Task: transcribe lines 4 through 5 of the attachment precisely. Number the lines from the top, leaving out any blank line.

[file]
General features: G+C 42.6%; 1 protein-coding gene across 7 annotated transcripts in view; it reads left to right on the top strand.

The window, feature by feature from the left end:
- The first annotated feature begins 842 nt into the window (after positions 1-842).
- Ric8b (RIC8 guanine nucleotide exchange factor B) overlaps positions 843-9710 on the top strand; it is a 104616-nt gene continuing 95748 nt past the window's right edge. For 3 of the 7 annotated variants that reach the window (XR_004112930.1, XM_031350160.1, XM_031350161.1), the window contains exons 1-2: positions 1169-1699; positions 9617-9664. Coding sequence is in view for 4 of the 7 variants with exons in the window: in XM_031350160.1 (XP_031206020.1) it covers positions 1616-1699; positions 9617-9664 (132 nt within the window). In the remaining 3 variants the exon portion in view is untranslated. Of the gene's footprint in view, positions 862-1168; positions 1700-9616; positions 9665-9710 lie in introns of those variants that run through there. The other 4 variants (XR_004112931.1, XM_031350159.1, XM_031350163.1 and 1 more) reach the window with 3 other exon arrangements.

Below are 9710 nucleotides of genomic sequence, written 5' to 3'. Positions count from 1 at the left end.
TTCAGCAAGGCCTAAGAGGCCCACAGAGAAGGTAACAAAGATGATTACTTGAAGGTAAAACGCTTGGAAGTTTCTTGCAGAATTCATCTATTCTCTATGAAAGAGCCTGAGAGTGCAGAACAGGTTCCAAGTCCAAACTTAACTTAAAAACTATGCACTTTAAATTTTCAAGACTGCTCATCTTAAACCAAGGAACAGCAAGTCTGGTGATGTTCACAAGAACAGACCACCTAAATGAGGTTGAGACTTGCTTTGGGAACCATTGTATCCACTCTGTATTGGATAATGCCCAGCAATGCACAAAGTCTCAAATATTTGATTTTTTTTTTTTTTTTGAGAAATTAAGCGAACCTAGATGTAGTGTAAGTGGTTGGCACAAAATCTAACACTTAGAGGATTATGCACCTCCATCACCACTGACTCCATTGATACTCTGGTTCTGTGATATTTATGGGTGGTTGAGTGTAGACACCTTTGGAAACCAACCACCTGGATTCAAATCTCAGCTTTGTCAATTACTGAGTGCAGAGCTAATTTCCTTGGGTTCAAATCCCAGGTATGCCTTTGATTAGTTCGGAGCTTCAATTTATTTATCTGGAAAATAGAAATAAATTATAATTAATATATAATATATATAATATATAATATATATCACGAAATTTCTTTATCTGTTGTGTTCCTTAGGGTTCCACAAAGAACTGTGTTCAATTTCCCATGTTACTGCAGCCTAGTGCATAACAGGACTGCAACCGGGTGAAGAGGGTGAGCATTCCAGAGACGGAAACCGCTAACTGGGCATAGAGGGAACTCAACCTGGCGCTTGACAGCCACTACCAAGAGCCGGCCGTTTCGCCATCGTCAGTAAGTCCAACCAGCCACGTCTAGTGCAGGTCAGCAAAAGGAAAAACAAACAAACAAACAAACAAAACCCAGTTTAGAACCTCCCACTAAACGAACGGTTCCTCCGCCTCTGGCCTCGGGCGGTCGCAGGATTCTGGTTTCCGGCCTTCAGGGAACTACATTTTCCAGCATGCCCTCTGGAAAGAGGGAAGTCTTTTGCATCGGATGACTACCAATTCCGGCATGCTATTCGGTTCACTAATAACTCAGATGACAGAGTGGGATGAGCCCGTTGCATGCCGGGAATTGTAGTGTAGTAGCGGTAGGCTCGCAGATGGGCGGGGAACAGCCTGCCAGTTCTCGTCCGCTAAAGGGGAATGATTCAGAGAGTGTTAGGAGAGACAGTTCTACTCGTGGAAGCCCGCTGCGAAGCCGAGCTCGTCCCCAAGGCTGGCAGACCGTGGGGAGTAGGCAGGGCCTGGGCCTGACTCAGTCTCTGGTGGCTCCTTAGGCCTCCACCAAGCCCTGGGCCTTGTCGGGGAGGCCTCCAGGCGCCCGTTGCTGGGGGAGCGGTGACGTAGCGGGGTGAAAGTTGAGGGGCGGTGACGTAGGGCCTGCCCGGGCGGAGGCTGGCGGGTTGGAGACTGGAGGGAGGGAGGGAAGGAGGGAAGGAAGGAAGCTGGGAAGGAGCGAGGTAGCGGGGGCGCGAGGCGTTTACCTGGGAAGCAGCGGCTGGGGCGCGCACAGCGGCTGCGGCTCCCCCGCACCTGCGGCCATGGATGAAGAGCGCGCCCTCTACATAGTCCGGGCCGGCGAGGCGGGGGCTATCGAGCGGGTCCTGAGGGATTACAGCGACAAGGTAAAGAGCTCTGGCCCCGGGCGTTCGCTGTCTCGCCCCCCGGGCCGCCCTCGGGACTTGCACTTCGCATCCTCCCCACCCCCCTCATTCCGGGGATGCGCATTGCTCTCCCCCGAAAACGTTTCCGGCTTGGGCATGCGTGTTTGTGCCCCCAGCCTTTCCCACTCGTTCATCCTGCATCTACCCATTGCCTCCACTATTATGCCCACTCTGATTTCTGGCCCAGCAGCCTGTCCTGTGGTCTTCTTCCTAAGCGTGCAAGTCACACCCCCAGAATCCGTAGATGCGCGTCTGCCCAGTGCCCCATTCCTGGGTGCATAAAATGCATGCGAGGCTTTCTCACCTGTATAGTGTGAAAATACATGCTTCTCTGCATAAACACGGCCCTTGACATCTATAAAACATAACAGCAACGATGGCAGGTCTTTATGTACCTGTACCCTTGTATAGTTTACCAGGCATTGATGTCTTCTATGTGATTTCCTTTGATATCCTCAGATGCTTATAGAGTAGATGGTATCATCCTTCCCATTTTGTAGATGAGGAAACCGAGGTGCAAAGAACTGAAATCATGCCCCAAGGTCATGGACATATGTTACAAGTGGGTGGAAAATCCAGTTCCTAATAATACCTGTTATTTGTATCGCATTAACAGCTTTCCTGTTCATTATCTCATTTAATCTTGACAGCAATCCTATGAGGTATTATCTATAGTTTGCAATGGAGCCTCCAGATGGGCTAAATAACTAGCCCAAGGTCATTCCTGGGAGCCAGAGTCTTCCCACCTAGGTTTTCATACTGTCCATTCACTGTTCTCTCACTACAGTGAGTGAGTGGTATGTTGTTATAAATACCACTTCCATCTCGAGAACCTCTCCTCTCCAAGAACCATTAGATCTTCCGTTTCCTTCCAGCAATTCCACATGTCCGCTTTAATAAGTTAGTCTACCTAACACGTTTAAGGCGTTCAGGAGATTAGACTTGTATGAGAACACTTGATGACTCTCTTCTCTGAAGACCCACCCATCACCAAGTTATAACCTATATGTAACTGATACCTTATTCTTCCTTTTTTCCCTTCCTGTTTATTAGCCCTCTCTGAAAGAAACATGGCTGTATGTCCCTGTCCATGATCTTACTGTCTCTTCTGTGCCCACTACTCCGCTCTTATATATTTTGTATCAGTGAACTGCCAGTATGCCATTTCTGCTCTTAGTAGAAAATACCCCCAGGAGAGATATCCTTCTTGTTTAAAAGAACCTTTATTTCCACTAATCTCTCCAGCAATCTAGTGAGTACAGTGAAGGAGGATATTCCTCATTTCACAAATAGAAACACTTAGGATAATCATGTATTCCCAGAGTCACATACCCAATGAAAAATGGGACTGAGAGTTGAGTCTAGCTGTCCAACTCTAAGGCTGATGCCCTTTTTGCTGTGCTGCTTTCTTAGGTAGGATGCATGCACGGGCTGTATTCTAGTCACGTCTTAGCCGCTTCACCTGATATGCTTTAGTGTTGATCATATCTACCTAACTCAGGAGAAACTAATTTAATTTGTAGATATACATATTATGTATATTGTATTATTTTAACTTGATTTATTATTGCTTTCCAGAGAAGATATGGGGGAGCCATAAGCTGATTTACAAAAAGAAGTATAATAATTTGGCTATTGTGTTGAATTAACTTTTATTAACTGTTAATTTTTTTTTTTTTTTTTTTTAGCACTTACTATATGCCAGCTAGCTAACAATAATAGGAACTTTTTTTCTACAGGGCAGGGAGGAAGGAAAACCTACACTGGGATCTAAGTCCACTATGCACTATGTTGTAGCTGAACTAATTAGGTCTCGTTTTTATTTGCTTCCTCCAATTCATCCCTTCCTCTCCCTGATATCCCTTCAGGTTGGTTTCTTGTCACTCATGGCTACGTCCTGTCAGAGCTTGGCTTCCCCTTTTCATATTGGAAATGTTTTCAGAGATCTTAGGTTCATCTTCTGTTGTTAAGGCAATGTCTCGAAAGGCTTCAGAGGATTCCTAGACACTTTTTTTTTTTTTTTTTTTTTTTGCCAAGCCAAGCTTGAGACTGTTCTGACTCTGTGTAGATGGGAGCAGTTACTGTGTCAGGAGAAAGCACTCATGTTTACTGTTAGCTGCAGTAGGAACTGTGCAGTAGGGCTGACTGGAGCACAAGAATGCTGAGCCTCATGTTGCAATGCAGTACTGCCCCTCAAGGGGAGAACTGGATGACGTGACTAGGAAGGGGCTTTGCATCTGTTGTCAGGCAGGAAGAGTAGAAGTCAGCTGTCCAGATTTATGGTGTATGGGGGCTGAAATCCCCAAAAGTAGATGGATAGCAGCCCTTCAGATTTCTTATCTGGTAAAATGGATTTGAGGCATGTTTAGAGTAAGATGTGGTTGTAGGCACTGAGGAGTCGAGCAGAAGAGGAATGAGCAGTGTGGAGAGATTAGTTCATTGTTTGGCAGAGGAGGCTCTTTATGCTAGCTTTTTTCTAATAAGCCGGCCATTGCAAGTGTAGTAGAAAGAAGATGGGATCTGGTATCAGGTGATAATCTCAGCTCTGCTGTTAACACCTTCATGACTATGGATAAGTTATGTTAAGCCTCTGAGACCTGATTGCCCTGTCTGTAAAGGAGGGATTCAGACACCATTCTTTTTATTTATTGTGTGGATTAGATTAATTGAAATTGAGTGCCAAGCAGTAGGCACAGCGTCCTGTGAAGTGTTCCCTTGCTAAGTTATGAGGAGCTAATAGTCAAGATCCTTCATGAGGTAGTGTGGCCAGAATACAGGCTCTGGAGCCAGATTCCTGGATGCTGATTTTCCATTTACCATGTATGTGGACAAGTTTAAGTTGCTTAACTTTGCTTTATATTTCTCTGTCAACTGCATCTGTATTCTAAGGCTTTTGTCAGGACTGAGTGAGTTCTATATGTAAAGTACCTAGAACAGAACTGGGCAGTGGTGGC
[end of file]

- Ric8b (RIC8 guanine nucleotide exchange factor B) overlaps positions 843-9710 on the top strand; it is a 104616-nt gene continuing 95748 nt past the window's right edge. For 3 of the 7 annotated variants that reach the window (XR_004112930.1, XM_031350160.1, XM_031350161.1), the window contains exons 1-2: positions 1169-1699; positions 9617-9664. Coding sequence is in view for 4 of the 7 variants with exons in the window: in XM_031350160.1 (XP_031206020.1) it covers positions 1616-1699; positions 9617-9664 (132 nt within the window). In the remaining 3 variants the exon portion in view is untranslated. Of the gene's footprint in view, positions 862-1168; positions 1700-9616; positions 9665-9710 lie in introns of those variants that run through there. The other 4 variants (XR_004112931.1, XM_031350159.1, XM_031350163.1 and 1 more) reach the window with 3 other exon arrangements.

Below are 9710 nucleotides of genomic sequence, written 5' to 3'. Positions count from 1 at the left end.